The family decided to have two funerals, one for the school, and one for family and friends. They also decided to donate Matthew’s eyes for transplant. His casket would be open for viewing at a local funeral home, and the students would have specific hours they could go to see him.

We tried to resume classes. Many students did not come to school, or if they did, they did not attend classes. I just let the students ask questions. They wanted to know what would be done with Matthew’s body at the local funeral home. Did he feel pain? What did it mean to be “killed instantly?” Did it really happen that quickly? I was completely out of my league. I did not know these things, yet I felt like I should. It did not matter that I was only an English teacher. My students wanted to know.

One evening, I stayed at the school late. My wife was busy at her school with a parent meeting or some event, and I did not want to go home to an empty house. Often, the staff of the cafeteria left food for the faculty in the small kitchen off the main faculty room. I went there, found nothing, and wound up sitting in the dark in the faculty room thinking about Matthew. The science teacher came in and sat with me, and I asked him some of the questions the students were asking me in class. He patiently explained the embalming process, how organs are harvested, and other intricacies of the funeral industry. I remember his voice in the dark room, the hum of the furnace, the way he told me, fatigue evident in his voice, like he was telling a time-worn story. He saved me. The next day, I retold the story word for word to my students.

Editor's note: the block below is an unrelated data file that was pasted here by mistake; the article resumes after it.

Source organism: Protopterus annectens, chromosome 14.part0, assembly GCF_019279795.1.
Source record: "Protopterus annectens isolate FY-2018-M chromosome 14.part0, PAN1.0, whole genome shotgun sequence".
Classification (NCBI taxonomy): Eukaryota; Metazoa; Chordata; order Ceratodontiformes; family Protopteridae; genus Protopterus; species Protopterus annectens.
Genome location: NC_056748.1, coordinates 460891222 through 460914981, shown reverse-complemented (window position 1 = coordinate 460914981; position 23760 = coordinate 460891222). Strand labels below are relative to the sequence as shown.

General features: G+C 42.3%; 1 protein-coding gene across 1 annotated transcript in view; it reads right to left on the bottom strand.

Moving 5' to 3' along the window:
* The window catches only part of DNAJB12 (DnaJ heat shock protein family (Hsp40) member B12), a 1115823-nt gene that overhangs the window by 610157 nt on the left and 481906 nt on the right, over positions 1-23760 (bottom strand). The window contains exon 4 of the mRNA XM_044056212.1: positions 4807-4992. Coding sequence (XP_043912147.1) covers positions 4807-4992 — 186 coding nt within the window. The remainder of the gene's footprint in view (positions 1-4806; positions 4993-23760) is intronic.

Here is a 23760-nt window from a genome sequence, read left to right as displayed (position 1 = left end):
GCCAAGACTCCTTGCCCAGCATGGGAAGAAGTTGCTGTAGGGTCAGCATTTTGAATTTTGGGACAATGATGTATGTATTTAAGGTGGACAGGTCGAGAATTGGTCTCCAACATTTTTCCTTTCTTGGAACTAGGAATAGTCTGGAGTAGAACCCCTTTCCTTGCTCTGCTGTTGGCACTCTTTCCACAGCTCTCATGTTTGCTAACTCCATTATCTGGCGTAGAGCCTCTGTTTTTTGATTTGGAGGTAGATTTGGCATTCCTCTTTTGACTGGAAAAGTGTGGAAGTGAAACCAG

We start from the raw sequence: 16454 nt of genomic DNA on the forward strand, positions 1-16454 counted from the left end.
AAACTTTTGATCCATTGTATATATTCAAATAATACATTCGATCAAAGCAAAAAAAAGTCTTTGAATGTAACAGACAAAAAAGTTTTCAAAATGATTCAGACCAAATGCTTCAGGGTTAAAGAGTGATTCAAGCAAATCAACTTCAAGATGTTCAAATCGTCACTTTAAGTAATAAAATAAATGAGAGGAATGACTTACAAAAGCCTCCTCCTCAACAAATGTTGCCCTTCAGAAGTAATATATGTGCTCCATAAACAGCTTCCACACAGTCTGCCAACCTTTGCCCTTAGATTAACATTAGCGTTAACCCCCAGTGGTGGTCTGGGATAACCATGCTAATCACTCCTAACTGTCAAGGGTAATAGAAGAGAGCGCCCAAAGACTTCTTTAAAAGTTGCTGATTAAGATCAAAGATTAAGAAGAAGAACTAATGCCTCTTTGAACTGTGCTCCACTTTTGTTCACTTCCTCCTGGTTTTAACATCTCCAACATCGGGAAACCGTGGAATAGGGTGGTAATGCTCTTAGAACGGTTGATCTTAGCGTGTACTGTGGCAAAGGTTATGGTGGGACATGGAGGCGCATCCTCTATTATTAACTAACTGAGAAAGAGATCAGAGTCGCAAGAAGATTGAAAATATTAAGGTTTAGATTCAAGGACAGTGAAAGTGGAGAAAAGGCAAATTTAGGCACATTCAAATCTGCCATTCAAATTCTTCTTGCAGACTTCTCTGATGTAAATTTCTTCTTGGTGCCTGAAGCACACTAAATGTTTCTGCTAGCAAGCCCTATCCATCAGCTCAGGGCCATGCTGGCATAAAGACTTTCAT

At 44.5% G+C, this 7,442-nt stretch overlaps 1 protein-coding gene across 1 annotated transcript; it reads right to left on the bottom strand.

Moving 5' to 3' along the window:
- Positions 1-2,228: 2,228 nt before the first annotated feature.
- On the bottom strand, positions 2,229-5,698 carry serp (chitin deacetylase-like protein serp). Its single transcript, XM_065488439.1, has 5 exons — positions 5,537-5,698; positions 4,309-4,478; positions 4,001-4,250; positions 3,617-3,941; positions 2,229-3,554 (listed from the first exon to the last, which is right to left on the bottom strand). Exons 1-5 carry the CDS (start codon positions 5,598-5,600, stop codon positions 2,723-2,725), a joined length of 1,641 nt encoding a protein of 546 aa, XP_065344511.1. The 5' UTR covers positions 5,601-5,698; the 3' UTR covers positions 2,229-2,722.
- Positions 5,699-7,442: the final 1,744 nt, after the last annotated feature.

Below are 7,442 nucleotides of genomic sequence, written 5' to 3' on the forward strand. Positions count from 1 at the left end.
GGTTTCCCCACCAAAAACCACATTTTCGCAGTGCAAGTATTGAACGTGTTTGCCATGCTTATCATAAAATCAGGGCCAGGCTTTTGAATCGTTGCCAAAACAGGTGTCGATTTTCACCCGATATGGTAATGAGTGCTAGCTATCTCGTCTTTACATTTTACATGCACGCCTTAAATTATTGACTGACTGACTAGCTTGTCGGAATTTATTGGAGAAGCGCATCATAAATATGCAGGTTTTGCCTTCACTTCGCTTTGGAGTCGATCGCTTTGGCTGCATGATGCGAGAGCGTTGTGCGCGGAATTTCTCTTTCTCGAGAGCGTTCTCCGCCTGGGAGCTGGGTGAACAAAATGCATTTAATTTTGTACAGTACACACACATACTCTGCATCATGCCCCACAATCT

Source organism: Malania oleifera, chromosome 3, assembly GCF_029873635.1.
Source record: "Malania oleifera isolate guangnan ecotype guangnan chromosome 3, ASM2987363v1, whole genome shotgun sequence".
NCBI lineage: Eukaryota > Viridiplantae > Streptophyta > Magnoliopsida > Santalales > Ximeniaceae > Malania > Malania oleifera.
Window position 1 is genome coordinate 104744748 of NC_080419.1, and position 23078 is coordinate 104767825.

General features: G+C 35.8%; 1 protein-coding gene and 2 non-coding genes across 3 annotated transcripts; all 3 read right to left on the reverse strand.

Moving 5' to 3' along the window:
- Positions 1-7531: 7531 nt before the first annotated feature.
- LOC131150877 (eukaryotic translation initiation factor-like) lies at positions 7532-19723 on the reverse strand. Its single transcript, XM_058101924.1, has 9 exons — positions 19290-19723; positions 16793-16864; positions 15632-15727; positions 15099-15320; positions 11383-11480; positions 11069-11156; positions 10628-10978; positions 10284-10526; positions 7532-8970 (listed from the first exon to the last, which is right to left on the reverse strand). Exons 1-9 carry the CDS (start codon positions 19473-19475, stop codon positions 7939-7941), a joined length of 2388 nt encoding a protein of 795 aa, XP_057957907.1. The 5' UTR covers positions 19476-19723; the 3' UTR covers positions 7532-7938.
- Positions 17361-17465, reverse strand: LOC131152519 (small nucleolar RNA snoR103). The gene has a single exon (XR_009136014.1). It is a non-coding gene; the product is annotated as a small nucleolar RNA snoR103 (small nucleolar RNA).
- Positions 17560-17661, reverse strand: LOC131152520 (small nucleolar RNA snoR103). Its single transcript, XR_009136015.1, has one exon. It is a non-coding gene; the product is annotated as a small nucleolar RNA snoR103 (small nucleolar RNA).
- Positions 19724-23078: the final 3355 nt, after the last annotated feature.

One of the days that week, the students came tumbling into the building, shouting and crying. My nerves were frayed and jagged at this point. When I got them settled down, they told me a heartbreaking story. It seems that Matthew’s father told them that when they went to see Matthew at the funeral home, they could put mementos, notes, cards, and letters in the casket with him. As the week progressed, slips of paper, blueberry muffins wrapped in cellophane (Matthew’s favorite), and small remembrances filled the spaces next to the body. As some of the students were gathered around the open casket and crying, they noticed a small drop of clear fluid fall down the side of the corpse’s face. Matthew was crying with them. He could hear them. “Isn’t this what it meant?” they demanded to know.

I found myself explaining that when they removed Matthew’s corneas, fluid was present. It was probably this fluid that they saw on his cheek. I gently tried to explain that the dead do not hear us, and if they did, it would not be the way we hear each other when we are alive. “He knows and understands your grief, but he no longer inhabits that body. He is not there.” They were not satisfied with that answer.